Delia—The Dictator—called in an ally (Uncle Henry)—her New Recruit. And she didn’t choose just anybody. She chose her brother, the retired doctor—the rich one, the handsome one, the powerful one—the one who gets what he wants. Until he doesn’t. The New Recruit did exactly what The Dictator wanted—took aim and fired. And he didn’t just fire some flimsy, cheap preschooler’s bow and arrow. He fired his favorite bazooka—The Manifesto. We responded to Uncle Henry’s sneak attack letter with our secret weapon: Silence.

Then Delia—The Dictator—sent in her husband Andrew for a follow-up sneak attack, just to make sure everything was taken care of with the uppity victims who’d forgotten their rightful place—under her shoe, getting stomped on.

Surprise, surprise, surprise!
But it all backfired.

Whoa! Stop the press. Listen to The Dictator’s shock: It didn’t work? It didn’t work?! Not possible. Sociopaths always win. Not winning is not possible!

Brandon called his mom’s drama “emotional extortion.” Well-stated. I said, “They’re the ones who broke it and now they’re ordering us to fix it. No.”

The addicts
Let’s wrap up Andrew’s sneak attack. After we listened to my mother-in-law’s Boohoo-Central Drama-fest—her Academy Award-worthy performance—I mean voice mail, Brandon asked me, “Do they just live to make me miserable?” My reply? “Yes, they do. When you’re addicted to control and the person you’ve chosen to control walks away, you are seriously jacked up.”

Recently, Brandon and I talked about his reluctance to end contact with his parents because it will make him look bad to other people. I gave him this analogy. “Brandon, you’re the heroin and they [your parents] are the heroin addicts. They have to own someone to abuse, and you’re it. No healthy person would say that it’s mean to remove heroin from a heroin addict; but the addict will flip out hysterically. The addict’s reaction doesn’t indicate that the decision is wrong.” Obviously, removing heroin from a heroin addict is the healthy thing to do.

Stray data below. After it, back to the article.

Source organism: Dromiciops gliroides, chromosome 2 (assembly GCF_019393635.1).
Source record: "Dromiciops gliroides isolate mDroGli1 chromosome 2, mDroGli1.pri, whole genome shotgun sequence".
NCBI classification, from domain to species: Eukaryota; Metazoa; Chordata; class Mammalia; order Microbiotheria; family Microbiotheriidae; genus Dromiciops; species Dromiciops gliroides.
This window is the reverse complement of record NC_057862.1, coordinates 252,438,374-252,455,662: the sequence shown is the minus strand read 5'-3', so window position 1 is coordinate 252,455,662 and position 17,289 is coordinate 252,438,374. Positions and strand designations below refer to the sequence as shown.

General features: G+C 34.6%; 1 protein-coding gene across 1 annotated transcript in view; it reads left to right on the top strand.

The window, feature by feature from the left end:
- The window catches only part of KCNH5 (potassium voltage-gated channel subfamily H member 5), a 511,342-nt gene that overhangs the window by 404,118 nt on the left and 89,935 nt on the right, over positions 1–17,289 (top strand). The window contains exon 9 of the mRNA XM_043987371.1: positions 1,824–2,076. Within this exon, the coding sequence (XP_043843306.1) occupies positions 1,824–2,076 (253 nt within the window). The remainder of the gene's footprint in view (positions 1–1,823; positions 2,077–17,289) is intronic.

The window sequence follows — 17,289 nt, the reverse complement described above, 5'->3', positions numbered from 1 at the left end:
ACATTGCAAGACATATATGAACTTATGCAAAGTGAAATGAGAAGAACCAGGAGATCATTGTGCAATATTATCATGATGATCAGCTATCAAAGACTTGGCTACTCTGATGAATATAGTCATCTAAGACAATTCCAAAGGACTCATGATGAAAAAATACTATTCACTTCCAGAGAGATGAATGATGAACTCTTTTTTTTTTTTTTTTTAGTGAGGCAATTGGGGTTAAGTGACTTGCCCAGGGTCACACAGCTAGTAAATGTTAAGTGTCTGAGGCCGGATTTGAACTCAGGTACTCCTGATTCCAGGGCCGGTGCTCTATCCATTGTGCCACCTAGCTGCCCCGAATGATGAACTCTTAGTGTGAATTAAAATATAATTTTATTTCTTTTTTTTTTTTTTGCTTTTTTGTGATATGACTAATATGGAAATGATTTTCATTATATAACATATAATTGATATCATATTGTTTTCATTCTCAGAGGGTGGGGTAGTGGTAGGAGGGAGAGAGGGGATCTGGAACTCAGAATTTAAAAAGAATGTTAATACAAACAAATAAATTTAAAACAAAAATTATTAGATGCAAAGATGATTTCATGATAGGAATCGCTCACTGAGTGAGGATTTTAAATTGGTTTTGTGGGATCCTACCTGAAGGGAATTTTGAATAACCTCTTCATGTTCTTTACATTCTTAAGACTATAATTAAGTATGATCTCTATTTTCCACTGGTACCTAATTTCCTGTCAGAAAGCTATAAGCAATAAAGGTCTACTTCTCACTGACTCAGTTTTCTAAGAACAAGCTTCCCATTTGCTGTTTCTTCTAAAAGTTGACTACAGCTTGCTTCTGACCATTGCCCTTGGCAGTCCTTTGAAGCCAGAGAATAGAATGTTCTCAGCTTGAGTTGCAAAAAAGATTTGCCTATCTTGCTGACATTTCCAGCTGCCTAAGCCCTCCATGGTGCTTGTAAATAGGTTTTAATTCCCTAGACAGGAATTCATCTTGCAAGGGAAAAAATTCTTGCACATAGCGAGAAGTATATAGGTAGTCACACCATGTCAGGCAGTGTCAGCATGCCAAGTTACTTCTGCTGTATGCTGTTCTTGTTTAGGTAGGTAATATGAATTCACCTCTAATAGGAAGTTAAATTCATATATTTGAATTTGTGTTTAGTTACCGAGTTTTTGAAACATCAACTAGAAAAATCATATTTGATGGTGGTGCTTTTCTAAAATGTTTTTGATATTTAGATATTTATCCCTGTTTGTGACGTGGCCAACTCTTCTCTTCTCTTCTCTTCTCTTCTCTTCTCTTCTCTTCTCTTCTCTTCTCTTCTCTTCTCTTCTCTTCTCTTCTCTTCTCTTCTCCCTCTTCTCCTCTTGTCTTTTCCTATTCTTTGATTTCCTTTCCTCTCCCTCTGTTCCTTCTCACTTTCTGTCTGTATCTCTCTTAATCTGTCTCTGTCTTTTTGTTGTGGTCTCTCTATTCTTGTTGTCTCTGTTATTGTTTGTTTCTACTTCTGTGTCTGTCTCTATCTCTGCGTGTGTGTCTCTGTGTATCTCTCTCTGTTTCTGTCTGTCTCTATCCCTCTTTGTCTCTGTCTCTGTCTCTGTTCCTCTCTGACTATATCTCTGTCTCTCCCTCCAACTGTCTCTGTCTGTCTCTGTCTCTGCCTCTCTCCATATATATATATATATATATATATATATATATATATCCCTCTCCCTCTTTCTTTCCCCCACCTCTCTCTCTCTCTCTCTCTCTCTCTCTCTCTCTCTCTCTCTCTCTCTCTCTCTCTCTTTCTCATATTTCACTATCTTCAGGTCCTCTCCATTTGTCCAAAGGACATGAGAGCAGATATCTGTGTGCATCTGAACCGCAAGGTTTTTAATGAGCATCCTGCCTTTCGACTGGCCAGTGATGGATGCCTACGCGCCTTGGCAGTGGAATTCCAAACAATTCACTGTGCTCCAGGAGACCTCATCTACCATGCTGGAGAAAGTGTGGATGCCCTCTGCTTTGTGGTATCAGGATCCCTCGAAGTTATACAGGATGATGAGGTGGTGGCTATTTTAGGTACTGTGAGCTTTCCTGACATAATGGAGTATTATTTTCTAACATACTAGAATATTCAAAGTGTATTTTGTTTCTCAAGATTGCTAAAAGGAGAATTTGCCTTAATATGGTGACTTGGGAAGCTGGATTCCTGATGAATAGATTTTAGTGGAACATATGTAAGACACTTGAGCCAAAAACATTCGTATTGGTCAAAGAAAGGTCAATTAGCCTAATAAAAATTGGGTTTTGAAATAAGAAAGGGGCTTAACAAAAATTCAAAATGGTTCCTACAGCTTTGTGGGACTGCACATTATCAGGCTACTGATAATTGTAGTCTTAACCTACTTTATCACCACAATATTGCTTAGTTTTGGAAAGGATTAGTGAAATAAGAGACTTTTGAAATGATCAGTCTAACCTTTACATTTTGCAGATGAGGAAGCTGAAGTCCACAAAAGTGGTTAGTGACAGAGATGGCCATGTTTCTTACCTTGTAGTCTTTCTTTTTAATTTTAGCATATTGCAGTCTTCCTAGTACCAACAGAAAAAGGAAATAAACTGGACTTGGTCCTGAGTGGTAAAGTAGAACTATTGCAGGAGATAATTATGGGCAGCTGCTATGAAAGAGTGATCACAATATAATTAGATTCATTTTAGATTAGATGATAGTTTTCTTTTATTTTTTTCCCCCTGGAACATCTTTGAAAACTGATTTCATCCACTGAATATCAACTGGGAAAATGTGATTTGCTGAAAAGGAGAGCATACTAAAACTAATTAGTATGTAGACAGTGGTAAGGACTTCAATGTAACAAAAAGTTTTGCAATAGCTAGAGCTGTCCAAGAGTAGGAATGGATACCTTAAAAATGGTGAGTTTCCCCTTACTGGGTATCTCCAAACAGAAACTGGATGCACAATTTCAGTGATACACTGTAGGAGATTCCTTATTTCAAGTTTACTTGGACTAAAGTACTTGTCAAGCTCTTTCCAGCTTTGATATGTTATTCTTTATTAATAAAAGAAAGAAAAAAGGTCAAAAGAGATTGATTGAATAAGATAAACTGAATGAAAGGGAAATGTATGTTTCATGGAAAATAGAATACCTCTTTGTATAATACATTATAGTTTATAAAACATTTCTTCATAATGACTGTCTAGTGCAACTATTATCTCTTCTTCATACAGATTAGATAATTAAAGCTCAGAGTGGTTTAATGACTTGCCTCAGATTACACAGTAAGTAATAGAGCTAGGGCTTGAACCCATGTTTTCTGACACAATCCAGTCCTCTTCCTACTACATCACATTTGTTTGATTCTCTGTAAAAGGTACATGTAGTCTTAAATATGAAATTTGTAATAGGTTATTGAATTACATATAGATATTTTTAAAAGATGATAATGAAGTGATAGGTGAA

The way they look
The difficulty here is that very few people, if any, recognize the sociopaths as being the heroin addicts. The sociopaths look good. Remember from Portrait of a Sociopath, part 1: “The ones I know dress well, speak well, smile well, are well-educated, participate actively in their church, do good things in the community, and are quite skilled in the chatty/friendly/magnetic personality department.” Yep. They look really good to the casual observers.

It’s okay if we don’t look good to the casual observers. We don’t live to impress. We’re making a better choice. We’re choosing peace.

The sneak attacks
You’ve read about my mother-in-law’s sneak attacks—a photo, a phone call and a fiasco—and her more recent sneak attack at the family reunion. We all know about Uncle Henry’s sneak attack letter—The Manifesto. Then there’s my father-in-law’s sneak attack visit to our home that we dug into a little more today.

Coming next: Please have a seat, Peaceful Readers, because this next sentence is a shocker. Brandon received an apology from one of them. Which one of these three colorful characters texted Brandon an apology? Stay tuned for the next installment of Choosing Peace, and you’ll find out the answer.

Healing through truth and music
Peaceful Readers, I’ve found great healing in my life through the beauty and truth of God’s word and through music. I hope the truths and songs that I share at the end of each post will bless you too.

Truth from The Word: Hebrews 12:1-3

Song for Healing: I hope you enjoy one of my favorite songs: “My Savior My God” by Aaron Shust.